Scotiabank Giller Prize: Ian Williams’ “Reproduction” Wins 2019 Award
Photo of Ian Williams courtesy the Scotiabank Giller Prize
Poet Ian Williams, a native of Brampton. Ont., has won the 2019 Scotiabank Giller Prize for his first novel, Reproduction.
The judges described it as “an engrossing story of disparate people brought together and also a masterful unfolding of unexpected connections and collisions between and across lives otherwise separated by race, class, gender and geography.”
“You have no idea how special this is for me,” said Williams as he accepted the prize, which comes with a winner’s purse of $100,000 — the richest in Canadian literature. He then acknowledged Margaret Atwood in the audience — who celebrated her 80th birthday Monday — noting that one of her tomes was “the first book I bought with my own money in a book store in Brampton.”
As noted by the Canadian Press, Reproduction “traces the ties that bind a cross-cultural chosen family in Williams’ hometown of Brampton, Ont. … [and] unspools a narrative so entangled it strains against novelistic convention.” The Giller jury called it “a pointed and often playful plotting out of individual and shared stories in the close spaces of hospital rooms, garages, mansions and apartments, and a symphonic performance of resonant and dissonant voices, those of persons wanting to impress persuade, deny, or beguile others, and always trying again.”
Elana Rabinovitch, executive director of the Scotiabank Giller Prize and daughter of founder Jack Rabinovitch, said she couldn’t be happier for Williams. “His novel resonated deeply with the jury, evoking time, place and character that only the best works of art can achieve. I feel confident that this book will continue to find an even larger and more devoted audience across Canada and throughout the world.”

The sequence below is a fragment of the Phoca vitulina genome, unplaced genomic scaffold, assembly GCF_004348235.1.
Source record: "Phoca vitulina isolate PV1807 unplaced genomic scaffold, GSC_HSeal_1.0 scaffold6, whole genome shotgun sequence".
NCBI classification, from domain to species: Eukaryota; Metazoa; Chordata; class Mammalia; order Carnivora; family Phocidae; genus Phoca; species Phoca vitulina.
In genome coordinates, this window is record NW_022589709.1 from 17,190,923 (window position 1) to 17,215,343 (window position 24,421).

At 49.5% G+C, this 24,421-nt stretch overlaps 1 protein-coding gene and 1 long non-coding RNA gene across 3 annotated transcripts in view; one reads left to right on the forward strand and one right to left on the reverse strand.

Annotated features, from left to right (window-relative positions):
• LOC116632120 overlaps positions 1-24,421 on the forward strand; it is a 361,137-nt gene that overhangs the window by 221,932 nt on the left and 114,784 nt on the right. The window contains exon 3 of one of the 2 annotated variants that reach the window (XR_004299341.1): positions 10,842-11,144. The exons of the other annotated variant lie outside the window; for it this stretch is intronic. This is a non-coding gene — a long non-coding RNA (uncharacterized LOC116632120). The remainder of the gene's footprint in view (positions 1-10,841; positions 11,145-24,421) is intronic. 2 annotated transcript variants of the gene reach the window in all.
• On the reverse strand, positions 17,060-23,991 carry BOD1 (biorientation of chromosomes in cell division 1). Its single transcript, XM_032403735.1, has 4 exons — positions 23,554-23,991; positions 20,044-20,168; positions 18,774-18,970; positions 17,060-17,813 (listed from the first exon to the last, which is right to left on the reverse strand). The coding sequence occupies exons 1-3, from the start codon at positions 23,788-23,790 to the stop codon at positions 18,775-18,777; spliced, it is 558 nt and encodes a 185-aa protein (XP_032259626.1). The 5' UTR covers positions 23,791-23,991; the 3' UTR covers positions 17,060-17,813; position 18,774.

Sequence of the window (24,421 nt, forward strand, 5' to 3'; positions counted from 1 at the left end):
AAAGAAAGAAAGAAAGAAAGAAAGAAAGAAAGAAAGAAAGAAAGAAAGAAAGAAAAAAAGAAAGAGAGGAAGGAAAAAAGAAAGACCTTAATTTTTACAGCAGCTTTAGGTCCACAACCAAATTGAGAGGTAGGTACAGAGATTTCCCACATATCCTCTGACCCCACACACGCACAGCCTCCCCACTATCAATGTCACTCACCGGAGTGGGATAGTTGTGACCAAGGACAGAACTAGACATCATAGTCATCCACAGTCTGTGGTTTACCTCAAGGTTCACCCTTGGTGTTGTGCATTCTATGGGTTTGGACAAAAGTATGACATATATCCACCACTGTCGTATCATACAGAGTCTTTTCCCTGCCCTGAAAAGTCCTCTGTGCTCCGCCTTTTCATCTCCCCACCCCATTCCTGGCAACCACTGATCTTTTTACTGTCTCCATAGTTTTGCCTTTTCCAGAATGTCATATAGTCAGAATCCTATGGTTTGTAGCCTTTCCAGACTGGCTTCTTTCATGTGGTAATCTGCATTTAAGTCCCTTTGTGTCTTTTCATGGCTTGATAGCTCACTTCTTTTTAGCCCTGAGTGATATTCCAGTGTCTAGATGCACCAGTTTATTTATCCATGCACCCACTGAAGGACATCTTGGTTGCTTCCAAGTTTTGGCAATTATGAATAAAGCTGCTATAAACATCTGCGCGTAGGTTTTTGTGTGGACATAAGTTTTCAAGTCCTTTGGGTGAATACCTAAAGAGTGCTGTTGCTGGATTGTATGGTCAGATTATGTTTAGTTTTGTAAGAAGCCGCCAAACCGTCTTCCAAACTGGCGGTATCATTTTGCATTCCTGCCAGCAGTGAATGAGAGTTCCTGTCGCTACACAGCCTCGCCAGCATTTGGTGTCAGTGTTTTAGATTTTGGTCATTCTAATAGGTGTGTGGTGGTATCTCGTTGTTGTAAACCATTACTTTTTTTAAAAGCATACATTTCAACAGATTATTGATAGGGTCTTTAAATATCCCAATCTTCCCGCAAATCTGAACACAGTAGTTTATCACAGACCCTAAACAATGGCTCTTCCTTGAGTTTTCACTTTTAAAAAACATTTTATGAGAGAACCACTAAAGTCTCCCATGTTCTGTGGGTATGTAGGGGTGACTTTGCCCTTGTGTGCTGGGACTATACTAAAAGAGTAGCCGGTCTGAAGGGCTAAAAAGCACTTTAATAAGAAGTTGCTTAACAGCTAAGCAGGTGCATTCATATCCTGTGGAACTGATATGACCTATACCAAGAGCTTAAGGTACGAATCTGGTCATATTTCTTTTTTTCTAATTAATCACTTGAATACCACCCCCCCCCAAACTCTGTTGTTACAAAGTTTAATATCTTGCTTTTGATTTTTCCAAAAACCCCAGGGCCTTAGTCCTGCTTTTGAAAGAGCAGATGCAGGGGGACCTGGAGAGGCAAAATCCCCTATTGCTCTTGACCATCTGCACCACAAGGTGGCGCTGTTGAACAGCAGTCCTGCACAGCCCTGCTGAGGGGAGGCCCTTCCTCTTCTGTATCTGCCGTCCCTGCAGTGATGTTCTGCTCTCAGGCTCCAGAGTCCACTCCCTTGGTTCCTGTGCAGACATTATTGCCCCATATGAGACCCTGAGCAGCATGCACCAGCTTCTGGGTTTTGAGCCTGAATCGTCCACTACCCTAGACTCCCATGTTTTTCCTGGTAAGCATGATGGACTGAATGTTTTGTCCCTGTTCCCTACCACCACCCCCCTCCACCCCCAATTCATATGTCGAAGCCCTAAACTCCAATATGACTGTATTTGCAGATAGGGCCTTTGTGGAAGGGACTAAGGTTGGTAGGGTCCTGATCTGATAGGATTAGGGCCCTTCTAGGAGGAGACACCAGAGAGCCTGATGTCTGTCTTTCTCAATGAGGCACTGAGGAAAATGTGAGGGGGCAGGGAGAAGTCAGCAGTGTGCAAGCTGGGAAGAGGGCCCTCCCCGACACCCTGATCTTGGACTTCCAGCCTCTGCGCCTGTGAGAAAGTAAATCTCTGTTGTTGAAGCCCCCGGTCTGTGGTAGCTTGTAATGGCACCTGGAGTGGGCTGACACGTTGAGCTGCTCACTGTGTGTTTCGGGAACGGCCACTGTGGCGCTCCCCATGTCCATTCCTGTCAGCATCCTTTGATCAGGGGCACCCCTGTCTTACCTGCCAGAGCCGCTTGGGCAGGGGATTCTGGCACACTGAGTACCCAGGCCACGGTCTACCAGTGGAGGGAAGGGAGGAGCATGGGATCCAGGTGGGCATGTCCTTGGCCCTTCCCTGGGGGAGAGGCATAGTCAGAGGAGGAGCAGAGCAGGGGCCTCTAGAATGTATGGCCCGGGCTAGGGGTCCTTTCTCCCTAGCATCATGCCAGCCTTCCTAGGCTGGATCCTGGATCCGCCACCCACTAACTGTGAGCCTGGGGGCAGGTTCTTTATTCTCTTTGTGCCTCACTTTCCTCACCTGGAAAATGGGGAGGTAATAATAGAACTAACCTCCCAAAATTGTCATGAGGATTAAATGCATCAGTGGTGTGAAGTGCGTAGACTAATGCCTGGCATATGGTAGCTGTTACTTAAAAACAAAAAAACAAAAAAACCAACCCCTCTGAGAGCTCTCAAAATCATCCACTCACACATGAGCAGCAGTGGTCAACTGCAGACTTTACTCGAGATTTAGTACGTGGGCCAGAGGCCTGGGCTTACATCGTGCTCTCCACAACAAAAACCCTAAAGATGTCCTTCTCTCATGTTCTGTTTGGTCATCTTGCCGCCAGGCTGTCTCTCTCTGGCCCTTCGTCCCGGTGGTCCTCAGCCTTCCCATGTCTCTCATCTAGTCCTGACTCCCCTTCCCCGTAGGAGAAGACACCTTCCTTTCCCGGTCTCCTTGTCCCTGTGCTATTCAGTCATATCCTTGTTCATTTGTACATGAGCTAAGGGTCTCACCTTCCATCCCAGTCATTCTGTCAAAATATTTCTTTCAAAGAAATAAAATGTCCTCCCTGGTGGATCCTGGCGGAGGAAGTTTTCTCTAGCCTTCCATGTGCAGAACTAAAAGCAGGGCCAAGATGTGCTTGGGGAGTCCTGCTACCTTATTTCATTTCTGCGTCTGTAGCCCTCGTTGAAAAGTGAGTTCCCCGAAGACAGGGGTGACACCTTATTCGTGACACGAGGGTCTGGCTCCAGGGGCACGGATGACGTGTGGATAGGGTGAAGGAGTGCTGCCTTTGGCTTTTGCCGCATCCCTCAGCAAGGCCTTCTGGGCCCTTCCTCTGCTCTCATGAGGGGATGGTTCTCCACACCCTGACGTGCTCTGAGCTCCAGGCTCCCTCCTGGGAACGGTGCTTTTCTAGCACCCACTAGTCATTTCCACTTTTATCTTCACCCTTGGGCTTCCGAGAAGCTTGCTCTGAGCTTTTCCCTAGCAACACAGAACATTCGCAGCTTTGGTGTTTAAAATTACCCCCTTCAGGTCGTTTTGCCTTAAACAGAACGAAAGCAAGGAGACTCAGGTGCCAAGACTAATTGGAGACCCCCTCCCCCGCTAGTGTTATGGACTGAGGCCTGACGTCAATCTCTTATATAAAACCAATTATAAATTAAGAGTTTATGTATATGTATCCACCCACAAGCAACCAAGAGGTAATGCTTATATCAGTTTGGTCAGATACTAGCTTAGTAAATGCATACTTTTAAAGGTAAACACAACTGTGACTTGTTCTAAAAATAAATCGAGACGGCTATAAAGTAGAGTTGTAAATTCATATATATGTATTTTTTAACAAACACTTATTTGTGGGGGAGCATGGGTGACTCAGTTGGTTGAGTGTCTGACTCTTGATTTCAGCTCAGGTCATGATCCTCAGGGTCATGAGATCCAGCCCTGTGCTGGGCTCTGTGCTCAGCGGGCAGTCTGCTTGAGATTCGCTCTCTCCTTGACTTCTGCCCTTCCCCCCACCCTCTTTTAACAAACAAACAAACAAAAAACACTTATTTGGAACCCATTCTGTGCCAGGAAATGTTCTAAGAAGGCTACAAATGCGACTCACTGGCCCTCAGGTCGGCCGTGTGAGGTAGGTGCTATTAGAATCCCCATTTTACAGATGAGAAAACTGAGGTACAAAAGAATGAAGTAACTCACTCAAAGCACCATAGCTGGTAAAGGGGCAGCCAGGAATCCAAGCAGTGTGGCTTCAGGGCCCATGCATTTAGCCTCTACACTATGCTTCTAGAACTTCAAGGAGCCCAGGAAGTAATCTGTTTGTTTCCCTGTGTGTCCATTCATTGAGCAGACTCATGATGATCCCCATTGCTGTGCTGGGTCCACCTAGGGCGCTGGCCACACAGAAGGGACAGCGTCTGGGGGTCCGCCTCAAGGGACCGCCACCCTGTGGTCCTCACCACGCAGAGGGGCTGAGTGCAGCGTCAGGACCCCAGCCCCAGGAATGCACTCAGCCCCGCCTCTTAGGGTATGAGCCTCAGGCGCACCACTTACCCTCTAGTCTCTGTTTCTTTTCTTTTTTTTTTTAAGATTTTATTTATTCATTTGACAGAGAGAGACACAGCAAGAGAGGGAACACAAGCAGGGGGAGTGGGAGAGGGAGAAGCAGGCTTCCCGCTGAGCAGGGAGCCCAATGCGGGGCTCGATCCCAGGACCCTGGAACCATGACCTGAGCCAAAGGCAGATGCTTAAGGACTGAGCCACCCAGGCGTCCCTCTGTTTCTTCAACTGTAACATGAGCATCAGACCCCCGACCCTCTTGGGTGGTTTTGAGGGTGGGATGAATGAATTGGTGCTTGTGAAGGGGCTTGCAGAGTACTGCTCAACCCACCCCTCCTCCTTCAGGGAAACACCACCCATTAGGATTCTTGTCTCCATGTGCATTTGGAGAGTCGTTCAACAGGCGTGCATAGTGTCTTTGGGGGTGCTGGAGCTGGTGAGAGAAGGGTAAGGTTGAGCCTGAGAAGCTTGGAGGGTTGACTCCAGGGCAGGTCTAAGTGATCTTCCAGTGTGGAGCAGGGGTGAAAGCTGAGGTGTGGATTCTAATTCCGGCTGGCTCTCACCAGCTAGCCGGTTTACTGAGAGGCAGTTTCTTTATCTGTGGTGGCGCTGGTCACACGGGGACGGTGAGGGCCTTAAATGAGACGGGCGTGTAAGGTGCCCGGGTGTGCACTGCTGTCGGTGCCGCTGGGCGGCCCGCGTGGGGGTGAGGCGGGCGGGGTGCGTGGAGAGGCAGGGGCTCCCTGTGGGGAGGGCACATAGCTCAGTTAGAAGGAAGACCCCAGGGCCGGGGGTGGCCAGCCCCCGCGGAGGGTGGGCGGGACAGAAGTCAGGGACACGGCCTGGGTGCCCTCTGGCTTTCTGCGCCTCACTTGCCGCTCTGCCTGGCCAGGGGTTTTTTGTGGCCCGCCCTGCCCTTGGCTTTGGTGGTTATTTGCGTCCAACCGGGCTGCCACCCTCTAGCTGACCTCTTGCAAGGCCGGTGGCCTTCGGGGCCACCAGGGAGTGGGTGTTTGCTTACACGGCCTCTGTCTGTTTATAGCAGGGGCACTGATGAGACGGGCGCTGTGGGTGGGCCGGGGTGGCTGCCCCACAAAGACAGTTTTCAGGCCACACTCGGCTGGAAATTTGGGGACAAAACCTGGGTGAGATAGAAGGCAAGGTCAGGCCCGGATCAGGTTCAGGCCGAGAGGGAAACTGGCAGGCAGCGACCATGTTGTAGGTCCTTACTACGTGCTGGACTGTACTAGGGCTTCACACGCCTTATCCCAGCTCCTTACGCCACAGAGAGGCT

The runners up, who all receive a $10,000 prize, include Immigrant City by David Bezmozgis, Small Game Hunting at the Local Coward Gun Club by Meghan Gail Coles, The Innocents by Michael Crummey, Dual Citizens by Alix Ohlin and Lampedusa by Steven Price.
Canadian singer-songwriter Jann Arden, 57, hosted the Giller gala, which aired live from Toronto’s Four Season’s Hotel on Monday evening, cracking jokes to keep the hour-long show light. “I’d be lying to you, Meghan, if I said I read your book,” she quipped to author Gail Coles early in the broadcast. Later on, she said to Williams about Reproduction: “Ian, holding your book is the closest I’ll ever come to reproduction.” In an author segment where Newfoundland author Michael Crummey introduced his book, he declared: “If you put aside the incest and the cannibalism and the marauding pirates, The Innocents is a pretty standard coming-of-age story.”
Arden also called attention to Atwood’s 80th birthday, serenading the recent Booker Prize winner with a parody of “Happy Birthday.” The newly minted octogenarian also received a special birthday cake, which she revealed in a post on Instagram with the caption, “Surprise cake backstage at the #gillers!”